Eternally optimistic gardeners are eager for any sign of life in the garden. The following photo shows snowdrops valiantly forcing their way through the snow.
On the other hand the sedum plants that have stood tall and proud through the winter were surprised to be wearing a new coat of snow on Saturday. Is the glass half full?
Some days it seems like winter is dragging on forever. Certainly not a whole lot is happening outdoors as of yet but now is a good time to start looking around to find a spot to try growing a few vegetables.
Don’t think you have room in your garden for a vegetable patch but have a hankering for fresh picked greens? Do you think that the vegetable patch should be hidden behind the garage? You might want to reconsider. There are many edible plants that are both healthy additions to your plate as well as being a visual feast. While ordinarily found in the vegetable patch, they are great additions to flower beds or ornamental borders.
A few years ago I ripped up the sod in my front yard, created some raised beds and pathways made of bark mulch. I created a bit of a circular pattern but the only limit is your imagination.
I have had the most success with vegetables that form vigorous, well shaped plants with interesting or attractive foliage or fruit and that continue growing strongly through the summer and into the fall. I plant them where I would plant annual bedding flowers. The most important growing requirement is a minimum of 6 hours of full sunlight. Plants that I have grown and would recommend mixing in the ornamental beds include peppers, eggplants, globe artichoke, Swiss chard, kale and a variety of herbs, such as basil, thyme, sage, lovage, oregano and tarragon.
Raised beds and well drained soil assist an early start by warming up much faster. Raised beds don’t need to involve a lot of work. I create beds a little over a metre wide and about three metres long with pathways about half a metre wide. I scoop the soil from the pathways onto the raised bed, add some compost, mix it up a bit and you’re ready to plant. You can make it much fancier with cedar planks as edging, particularly if you want to raise it more than a few inches.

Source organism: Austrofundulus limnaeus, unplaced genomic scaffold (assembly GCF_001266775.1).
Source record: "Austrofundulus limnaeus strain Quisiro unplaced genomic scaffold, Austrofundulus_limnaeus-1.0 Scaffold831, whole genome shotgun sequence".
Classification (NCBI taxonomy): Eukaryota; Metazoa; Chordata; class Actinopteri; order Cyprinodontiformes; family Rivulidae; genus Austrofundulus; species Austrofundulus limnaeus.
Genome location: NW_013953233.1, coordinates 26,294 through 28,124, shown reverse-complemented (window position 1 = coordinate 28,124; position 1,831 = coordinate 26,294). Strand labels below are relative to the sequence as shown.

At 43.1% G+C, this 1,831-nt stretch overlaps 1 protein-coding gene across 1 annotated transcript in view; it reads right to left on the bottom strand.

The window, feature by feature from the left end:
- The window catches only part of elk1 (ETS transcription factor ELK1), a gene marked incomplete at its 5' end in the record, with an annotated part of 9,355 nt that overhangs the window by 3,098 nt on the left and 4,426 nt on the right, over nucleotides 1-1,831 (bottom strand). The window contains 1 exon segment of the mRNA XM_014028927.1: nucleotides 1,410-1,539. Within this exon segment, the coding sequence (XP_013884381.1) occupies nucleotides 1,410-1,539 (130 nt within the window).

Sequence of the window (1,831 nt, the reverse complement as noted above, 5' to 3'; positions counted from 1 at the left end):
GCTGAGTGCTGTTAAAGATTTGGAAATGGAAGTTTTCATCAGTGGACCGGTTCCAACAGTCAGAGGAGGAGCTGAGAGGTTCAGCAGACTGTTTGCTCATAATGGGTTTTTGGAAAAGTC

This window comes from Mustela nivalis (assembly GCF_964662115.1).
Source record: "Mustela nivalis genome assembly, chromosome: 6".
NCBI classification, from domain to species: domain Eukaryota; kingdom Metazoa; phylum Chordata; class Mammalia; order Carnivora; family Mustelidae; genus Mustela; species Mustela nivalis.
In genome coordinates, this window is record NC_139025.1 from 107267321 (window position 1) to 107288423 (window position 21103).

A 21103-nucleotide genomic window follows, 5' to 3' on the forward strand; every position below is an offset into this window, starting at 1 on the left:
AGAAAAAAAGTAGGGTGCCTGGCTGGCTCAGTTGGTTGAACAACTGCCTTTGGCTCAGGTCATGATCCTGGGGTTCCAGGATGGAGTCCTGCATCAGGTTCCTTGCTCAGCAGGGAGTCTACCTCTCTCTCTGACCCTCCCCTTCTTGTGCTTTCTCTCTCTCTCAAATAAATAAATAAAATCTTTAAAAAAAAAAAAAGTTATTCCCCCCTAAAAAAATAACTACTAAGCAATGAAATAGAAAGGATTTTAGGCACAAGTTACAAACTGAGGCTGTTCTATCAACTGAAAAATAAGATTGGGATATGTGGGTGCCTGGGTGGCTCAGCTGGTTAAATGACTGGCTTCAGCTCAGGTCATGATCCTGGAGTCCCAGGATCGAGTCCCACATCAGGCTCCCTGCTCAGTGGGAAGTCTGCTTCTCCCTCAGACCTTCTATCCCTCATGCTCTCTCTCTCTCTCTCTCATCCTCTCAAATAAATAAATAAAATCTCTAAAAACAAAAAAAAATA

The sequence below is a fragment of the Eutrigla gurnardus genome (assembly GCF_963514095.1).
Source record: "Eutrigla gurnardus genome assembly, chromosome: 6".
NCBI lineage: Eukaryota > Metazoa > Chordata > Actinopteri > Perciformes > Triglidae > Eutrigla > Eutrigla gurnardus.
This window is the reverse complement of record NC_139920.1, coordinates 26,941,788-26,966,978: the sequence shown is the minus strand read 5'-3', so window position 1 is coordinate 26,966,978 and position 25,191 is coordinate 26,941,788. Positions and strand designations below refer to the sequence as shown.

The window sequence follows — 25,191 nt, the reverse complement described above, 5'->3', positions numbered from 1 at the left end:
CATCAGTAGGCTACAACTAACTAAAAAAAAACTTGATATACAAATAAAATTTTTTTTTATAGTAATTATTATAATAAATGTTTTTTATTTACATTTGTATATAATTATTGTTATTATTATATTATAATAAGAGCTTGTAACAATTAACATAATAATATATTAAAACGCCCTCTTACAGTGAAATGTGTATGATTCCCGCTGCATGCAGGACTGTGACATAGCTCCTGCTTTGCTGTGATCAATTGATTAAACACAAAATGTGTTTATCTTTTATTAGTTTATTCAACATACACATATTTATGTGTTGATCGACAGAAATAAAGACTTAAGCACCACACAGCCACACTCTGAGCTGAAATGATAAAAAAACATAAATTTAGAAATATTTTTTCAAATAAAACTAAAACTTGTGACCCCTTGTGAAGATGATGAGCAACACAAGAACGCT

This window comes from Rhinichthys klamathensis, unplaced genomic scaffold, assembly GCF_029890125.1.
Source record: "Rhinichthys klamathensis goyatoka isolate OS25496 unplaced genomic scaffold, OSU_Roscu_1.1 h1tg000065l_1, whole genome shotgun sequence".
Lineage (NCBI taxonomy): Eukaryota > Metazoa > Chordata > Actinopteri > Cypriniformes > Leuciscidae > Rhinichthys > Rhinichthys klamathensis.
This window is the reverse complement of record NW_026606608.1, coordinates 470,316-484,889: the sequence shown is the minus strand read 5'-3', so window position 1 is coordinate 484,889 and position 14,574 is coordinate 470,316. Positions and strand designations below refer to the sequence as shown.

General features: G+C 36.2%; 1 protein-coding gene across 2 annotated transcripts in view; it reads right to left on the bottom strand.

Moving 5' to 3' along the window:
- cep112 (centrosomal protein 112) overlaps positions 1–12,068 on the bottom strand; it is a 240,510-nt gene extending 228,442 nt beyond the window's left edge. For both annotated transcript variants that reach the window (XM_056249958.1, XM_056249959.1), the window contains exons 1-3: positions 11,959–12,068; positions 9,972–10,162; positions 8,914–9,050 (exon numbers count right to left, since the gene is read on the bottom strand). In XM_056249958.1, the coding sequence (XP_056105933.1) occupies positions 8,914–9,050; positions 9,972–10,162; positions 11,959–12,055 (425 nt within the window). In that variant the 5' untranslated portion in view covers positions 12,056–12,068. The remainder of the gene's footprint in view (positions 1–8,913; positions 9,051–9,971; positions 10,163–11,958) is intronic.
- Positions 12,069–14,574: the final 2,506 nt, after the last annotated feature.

But don’t try to work the soil too early. In order to determine if soil is workable, take a handful and squeeze – if it stays together in a ball it is still too wet, if it crumbles it is ready. Also if it clings to your boots and shovel in great clumps wait a few more days. As the six year old daughter of a gardening friend found out on Friday the soil may be too wet for gardening but at this stage it is really great for mud pies (and cakes).
While things appear to be moving slowly outdoors the indoor seedlings are growing at a great rate – now is the time I start using a diluted liquid fertilizer – I use an organic fish fertilizer – it doesn’t smell that great but any odour quickly dissipates – I just mix it in the water that I am using to water the plants with – at this stage watering is necessary every three days or so for the larger plants. Remember to let the seedlings dry out between waterings.
It is also time to adjust the lights to keep them within an inch or two of the plants – what is extremely important for plant growth is the intensity of the light and this falls off very quickly the farther the plants are from the light.
Rubber-boot tour of Augusta Park
May I remind you to circle the morning of April 10 on your calendar? The Friends of Augusta Street Park are planning a simple get together in the park for Friday April 10th at 10 in the morning. It is called a “Rubber Boot Tour of Augusta.” It is hoped to bring many of the proposed projects within the park such as the bridge, the walking path and the basketball court to completion this spring by engaging with contractors, service clubs and the general public.
What we are hoping to achieve in the Augusta Street Park Community Garden by the end of May includes a shed, water barrels connected to the shed roof, a path through the garden that connects with the bridge and the street, water service to the garden, completion of the raised wooden beds to 24 inch height, fence around the garden, beds planted and pathways mulched, soil and compost added to some of the beds, berms augmented and planted with edible shrubs, signage posted and a teaching area with decking and a couple of tables. Come on out on April 10 and learn how you can help make these dreams reality.
The Augusta Street Park Community Garden will again be a mix of individual allotment plots and collaborative community plots where we will be growing food primarily for our Food Bank. While we have many gardeners looking for individual allotment gardens this spring, there are still several available and there is absolutely no charge. If you would like to have an allotment please let Jeff at Mills Community Support know that you’re interested or talk to us on April 10 at the park. Jeff can be reached at firstname.lastname@example.org . We are hoping that gardeners with individual beds will also join in and help with the collaborative community gardens.
Currently the Almonte Library in partnership with the Neighbourhood Tomato is offering a series of organic vegetable growing workshops. We have had a very successful trio of workshops with the forth scheduled for April 18 (note the change in date from April 11). This will be a hands-on transplanting workshop. Space is limited so if you wish to attend please register first with Library staff – the first three workshops have been sell-outs. The library will be scheduling further workshops through the summer and fall including seed saving workshops.